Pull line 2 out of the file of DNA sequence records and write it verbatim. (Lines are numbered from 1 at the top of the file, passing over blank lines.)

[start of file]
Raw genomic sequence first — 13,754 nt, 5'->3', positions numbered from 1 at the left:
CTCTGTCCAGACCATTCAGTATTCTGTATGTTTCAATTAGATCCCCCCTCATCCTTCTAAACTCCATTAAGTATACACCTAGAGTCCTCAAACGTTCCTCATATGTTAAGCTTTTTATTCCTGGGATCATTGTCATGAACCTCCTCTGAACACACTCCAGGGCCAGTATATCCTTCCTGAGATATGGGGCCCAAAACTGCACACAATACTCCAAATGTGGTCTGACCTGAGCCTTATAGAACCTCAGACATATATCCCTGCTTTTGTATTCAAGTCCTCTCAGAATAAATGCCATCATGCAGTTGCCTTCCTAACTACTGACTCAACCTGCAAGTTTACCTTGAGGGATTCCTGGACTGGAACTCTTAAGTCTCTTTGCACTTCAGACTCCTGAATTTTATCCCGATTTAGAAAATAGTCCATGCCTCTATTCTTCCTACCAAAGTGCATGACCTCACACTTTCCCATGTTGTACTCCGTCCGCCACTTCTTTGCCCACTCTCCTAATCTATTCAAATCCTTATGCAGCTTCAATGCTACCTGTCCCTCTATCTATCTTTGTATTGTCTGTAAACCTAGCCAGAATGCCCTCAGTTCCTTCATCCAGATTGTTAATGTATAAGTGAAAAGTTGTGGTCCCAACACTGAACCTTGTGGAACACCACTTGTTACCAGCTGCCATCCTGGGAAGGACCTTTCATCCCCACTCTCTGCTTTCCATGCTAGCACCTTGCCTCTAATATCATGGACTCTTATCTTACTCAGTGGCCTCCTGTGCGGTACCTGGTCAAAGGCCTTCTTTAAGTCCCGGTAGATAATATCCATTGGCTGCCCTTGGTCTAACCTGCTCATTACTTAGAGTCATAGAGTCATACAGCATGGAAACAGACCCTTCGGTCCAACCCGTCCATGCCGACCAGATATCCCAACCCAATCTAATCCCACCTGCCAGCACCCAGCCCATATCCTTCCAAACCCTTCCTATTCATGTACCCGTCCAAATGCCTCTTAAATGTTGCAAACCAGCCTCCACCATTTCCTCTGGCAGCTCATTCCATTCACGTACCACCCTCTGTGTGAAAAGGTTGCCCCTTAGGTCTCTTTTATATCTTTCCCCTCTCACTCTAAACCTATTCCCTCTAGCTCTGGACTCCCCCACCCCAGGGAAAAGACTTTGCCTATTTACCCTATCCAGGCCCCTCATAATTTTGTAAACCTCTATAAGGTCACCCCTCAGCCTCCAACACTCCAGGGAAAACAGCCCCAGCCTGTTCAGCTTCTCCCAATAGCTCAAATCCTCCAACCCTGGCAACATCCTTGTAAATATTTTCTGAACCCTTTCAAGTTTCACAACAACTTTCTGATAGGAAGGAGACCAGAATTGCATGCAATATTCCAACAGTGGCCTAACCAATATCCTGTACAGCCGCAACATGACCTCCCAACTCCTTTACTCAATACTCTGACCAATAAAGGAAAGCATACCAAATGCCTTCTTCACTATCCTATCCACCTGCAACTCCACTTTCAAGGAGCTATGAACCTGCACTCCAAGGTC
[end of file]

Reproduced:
CTCTGTCCAGACCATTCAGTATTCTGTATGTTTCAATTAGATCCCCCCTCATCCTTCTAAACTCCATTAAGTATACACCTAGAGTCCTCAAACGTTCCTCATATGTTAAGCTTTTTATTCCTGGGATCATTGTCATGAACCTCCTCTGAACACACTCCAGGGCCAGTATATCCTTCCTGAGATATGGGGCCCAAAACTGCACACAATACTCCAAATGTGGTCTGACCTGAGCCTTATAGAACCTCAGACATATATCCCTGCTTTTGTATTCAAGTCCTCTCAGAATAAATGCCATCATGCAGTTGCCTTCCTAACTACTGACTCAACCTGCAAGTTTACCTTGAGGGATTCCTGGACTGGAACTCTTAAGTCTCTTTGCACTTCAGACTCCTGAATTTTATCCCGATTTAGAAAATAGTCCATGCCTCTATTCTTCCTACCAAAGTGCATGACCTCACACTTTCCCATGTTGTACTCCGTCCGCCACTTCTTTGCCCACTCTCCTAATCTATTCAAATCCTTATGCAGCTTCAATGCTACCTGTCCCTCTATCTATCTTTGTATTGTCTGTAAACCTAGCCAGAATGCCCTCAGTTCCTTCATCCAGATTGTTAATGTATAAGTGAAAAGTTGTGGTCCCAACACTGAACCTTGTGGAACACCACTTGTTACCAGCTGCCATCCTGGGAAGGACCTTTCATCCCCACTCTCTGCTTTCCATGCTAGCACCTTGCCTCTAATATCATGGACTCTTATCTTACTCAGTGGCCTCCTGTGCGGTACCTGGTCAAAGGCCTTCTTTAAGTCCCGGTAGATAATATCCATTGGCTGCCCTTGGTCTAACCTGCTCATTACTTAGAGTCATAGAGTCATACAGCATGGAAACAGACCCTTCGGTCCAACCCGTCCATGCCGACCAGATATCCCAACCCAATCTAATCCCACCTGCCAGCACCCAGCCCATATCCTTCCAAACCCTTCCTATTCATGTACCCGTCCAAATGCCTCTTAAATGTTGCAAACCAGCCTCCACCATTTCCTCTGGCAGCTCATTCCATTCACGTACCACCCTCTGTGTGAAAAGGTTGCCCCTTAGGTCTCTTTTATATCTTTCCCCTCTCACTCTAAACCTATTCCCTCTAGCTCTGGACTCCCCCACCCCAGGGAAAAGACTTTGCCTATTTACCCTATCCAGGCCCCTCATAATTTTGTAAACCTCTATAAGGTCACCCCTCAGCCTCCAACACTCCAGGGAAAACAGCCCCAGCCTGTTCAGCTTCTCCCAATAGCTCAAATCCTCCAACCCTGGCAACATCCTTGTAAATATTTTCTGAACCCTTTCAAGTTTCACAACAACTTTCTGATAGGAAGGAGACCAGAATTGCATGCAATATTCCAACAGTGGCCTAACCAATATCCTGTACAGCCGCAACATGACCTCCCAACTCCTTTACTCAATACTCTGACCAATAAAGGAAAGCATACCAAATGCCTTCTTCACTATCCTATCCACCTGCAACTCCACTTTCAAGGAGCTATGAACCTGCACTCCAAGGTC